Withered Optimism

Withered Optimism
Photo credit: OftheJackel

You wouldn’t necessarily think that a show depicting the commute-work-eat-repeat cycle within which millennials find themselves trapped would be a natural choice for a stage show; surely escapism is the order of the day – you want to be transported away from your shitty open plan office and morning alarm, right? Ordinarily I might agree (especially as I’ve personally had a few very stressful weeks at work of late), but when something like Withered Optimism comes along, you might be inclined to change your mind.

Possibly what helps this show to stand out and make the impact it does, is the fact that it has no dialogue – instead it relies on performer (& creator) Jack Kelly’s physicality, with the odd man-made sound effect for emphasis. Withered Optimism is deaf accessible, having been made in collaboration with deaf performer Brian Duffy; this widens the potential audience, but also serves as a terrific creative choice. It adds a necessary element of humour, whether via the little noises Kelly makes (you will never hear a better impression of an electric toothbrush) or his use of mime & other physical theatre techniques. He even makes the mundane scenario of a person realising they have time to nip out to buy a fancy coffee immensely entertaining! Directed by Jack Baldwin, I don’t think there’s a bad seat in the house – that’s great commitment to making the show accessible.

I believe that any talking could completely undermine the story; it’s a simple narrative, for starters, and that can put the pressure on to say something really profound (or risk boring the audience with stuff they hear every day). With a wordless show, you have the fun challenge of picking up the visual language – and though sometimes it can take a little while for the penny to drop, it’s worth it when it does. Plus, as we’re dropped into a slightly surreal & exaggerated world from the get-go, a little flight of fancy via the Deliveroo guy actually fits quite nicely (Indiana Jones, eat your heart out!).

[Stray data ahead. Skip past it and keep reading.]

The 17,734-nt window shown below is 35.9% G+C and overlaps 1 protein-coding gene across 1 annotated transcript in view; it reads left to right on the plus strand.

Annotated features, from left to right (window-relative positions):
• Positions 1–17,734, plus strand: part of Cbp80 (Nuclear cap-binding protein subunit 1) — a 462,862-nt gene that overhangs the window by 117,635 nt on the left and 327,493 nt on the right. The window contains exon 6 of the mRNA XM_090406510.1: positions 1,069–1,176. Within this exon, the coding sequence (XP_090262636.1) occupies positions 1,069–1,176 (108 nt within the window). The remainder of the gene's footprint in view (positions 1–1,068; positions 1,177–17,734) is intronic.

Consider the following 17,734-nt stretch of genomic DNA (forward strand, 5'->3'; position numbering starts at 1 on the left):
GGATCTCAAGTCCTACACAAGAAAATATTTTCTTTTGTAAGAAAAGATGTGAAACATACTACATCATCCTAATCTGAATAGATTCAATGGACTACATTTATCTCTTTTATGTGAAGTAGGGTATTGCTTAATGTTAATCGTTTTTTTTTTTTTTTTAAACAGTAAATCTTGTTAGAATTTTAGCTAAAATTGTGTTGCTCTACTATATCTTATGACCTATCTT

The show is also peppered with segments of animation, courtesy of David Burnett. First up it sets the scene of robot-like workers stuck in the same old routine, before getting a bit more fantastical later on as the worker dreams of making a brave escape – this breaks up the show nicely, while still moving the story forward. A mention also to Jeph Vanger’s sound design and Berta Pibernat Trias’ lighting design; the latter is subtle, though shows great attention to detail (for example, using a different colour light to signify the bathroom) and the former is useful both in the background to add to the mood, as well as provide some context for certain scenes.

Despite the relatable drudgery depicted, this is a strangely uplifting show – and I think that is largely down to a superb performance from Jack Kelly. He makes an instant connection with the audience, and then takes them on a remarkable journey over the course of an hour. What a delight to watch.

Withered Optimism
Photo credit: OftheJackel

My verdict? A strangely uplifting take on the millennial dilemma, using physicality to give an alternative take on the story – Jack Kelly is superb.

Rating: 5*

Withered Optimism was at Soho Theatre on 4 July 2022, as part of the London Clown Festival. The show will also form part of Waterside’s Refract Festival on 29 July 2022 – tickets are available online.

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